Most bloggers are not raking in the dough from their writing. Sure, there's Heather, and we all know that story, but she and her husband both spend almost all of their time working on that site and the promotional activities surrounding it. How many of us would make that kind of commitment? And blogging is a major commitment. In order to sustain a good blog, you have to post often and post well. The contributors to this book do that. It's a lot of work. It cuts into your free time. And most people really don't see any real cash from it -- they do it because they love it. For the community, for the daily exercise of writing, for the thrill of meeting new people. If companies recognize that they are opinion leaders and want to talk to them about products, I think that's just fine.
Consider the alternative.
Consider being ignored.
Consider Corporate America not recognizing that women make over half the buying decisions for the family. Consider Corporate America thinking our opinions don't matter. Consider it going back to the way it was a few years ago, when male-written technology and political blogs dominated the blogosphere to the extent that major newspapers asked where all the women bloggers were.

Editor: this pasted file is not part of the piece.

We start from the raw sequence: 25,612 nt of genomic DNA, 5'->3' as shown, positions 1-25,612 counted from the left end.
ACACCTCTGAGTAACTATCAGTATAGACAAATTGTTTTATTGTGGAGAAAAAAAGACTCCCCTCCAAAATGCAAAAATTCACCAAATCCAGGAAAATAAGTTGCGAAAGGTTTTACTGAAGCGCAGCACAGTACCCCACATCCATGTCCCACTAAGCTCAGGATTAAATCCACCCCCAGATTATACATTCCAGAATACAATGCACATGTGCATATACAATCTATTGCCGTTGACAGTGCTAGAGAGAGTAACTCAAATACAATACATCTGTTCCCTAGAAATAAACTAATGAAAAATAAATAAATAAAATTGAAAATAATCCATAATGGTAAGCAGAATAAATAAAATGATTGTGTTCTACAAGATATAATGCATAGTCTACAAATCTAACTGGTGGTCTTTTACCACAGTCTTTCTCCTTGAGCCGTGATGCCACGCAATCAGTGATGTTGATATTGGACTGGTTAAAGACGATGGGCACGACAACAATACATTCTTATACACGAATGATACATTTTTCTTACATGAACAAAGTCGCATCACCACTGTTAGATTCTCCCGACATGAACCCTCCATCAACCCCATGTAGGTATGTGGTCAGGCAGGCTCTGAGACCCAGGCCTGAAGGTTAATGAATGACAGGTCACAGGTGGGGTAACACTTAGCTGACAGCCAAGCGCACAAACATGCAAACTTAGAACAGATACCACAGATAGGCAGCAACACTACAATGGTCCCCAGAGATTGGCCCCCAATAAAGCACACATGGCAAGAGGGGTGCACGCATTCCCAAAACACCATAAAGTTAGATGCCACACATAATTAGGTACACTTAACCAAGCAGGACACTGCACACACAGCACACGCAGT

Here we are, world. Here we are.
I'm not saying bloggers should sell out. Nobody wants to read pages and pages of product crap. Bloggers know that. That's why most of us try to keep our main blogs pristine and only link out to review blogs. I know I do. I covered Rebecca Woolf's book here on my main blog because Rebecca is one of us. She's a great blogger with an equally great book, and I believe in supporting my peeps. There is enough room for everyone in the blogosphere. One blogger going to New Jersey doesn't mean another blogger won't go next year. If it's a good experience for everyone, it will happen again. If my book sells well, there will be another book, and I'll make a big effort to get new talent into it.